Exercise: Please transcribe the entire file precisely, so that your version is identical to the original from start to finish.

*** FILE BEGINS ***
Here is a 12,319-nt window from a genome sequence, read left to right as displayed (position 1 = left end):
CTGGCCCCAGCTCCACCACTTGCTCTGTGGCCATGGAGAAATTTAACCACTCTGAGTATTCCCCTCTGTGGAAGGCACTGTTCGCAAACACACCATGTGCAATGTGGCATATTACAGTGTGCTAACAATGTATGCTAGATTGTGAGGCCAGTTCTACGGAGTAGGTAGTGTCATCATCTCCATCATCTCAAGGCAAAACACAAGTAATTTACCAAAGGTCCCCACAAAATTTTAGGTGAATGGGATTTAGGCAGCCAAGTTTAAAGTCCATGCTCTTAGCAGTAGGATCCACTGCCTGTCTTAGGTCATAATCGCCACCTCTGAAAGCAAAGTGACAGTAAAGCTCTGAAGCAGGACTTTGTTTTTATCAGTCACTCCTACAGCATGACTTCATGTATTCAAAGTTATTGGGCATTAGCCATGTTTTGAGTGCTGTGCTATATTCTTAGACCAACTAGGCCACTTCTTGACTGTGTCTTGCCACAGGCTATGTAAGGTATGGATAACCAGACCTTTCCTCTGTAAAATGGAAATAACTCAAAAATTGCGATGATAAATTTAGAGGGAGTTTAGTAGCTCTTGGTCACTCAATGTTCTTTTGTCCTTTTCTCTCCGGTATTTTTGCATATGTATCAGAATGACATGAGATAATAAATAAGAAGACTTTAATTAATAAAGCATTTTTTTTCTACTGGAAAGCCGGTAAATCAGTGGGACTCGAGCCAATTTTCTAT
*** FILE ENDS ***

Here is a 12,319-nt window from a genome sequence, read left to right as displayed (position 1 = left end):
CTGGCCCCAGCTCCACCACTTGCTCTGTGGCCATGGAGAAATTTAACCACTCTGAGTATTCCCCTCTGTGGAAGGCACTGTTCGCAAACACACCATGTGCAATGTGGCATATTACAGTGTGCTAACAATGTATGCTAGATTGTGAGGCCAGTTCTACGGAGTAGGTAGTGTCATCATCTCCATCATCTCAAGGCAAAACACAAGTAATTTACCAAAGGTCCCCACAAAATTTTAGGTGAATGGGATTTAGGCAGCCAAGTTTAAAGTCCATGCTCTTAGCAGTAGGATCCACTGCCTGTCTTAGGTCATAATCGCCACCTCTGAAAGCAAAGTGACAGTAAAGCTCTGAAGCAGGACTTTGTTTTTATCAGTCACTCCTACAGCATGACTTCATGTATTCAAAGTTATTGGGCATTAGCCATGTTTTGAGTGCTGTGCTATATTCTTAGACCAACTAGGCCACTTCTTGACTGTGTCTTGCCACAGGCTATGTAAGGTATGGATAACCAGACCTTTCCTCTGTAAAATGGAAATAACTCAAAAATTGCGATGATAAATTTAGAGGGAGTTTAGTAGCTCTTGGTCACTCAATGTTCTTTTGTCCTTTTCTCTCCGGTATTTTTGCATATGTATCAGAATGACATGAGATAATAAATAAGAAGACTTTAATTAATAAAGCATTTTTTTTCTACTGGAAAGCCGGTAAATCAGTGGGACTCGAGCCAATTTTCTAT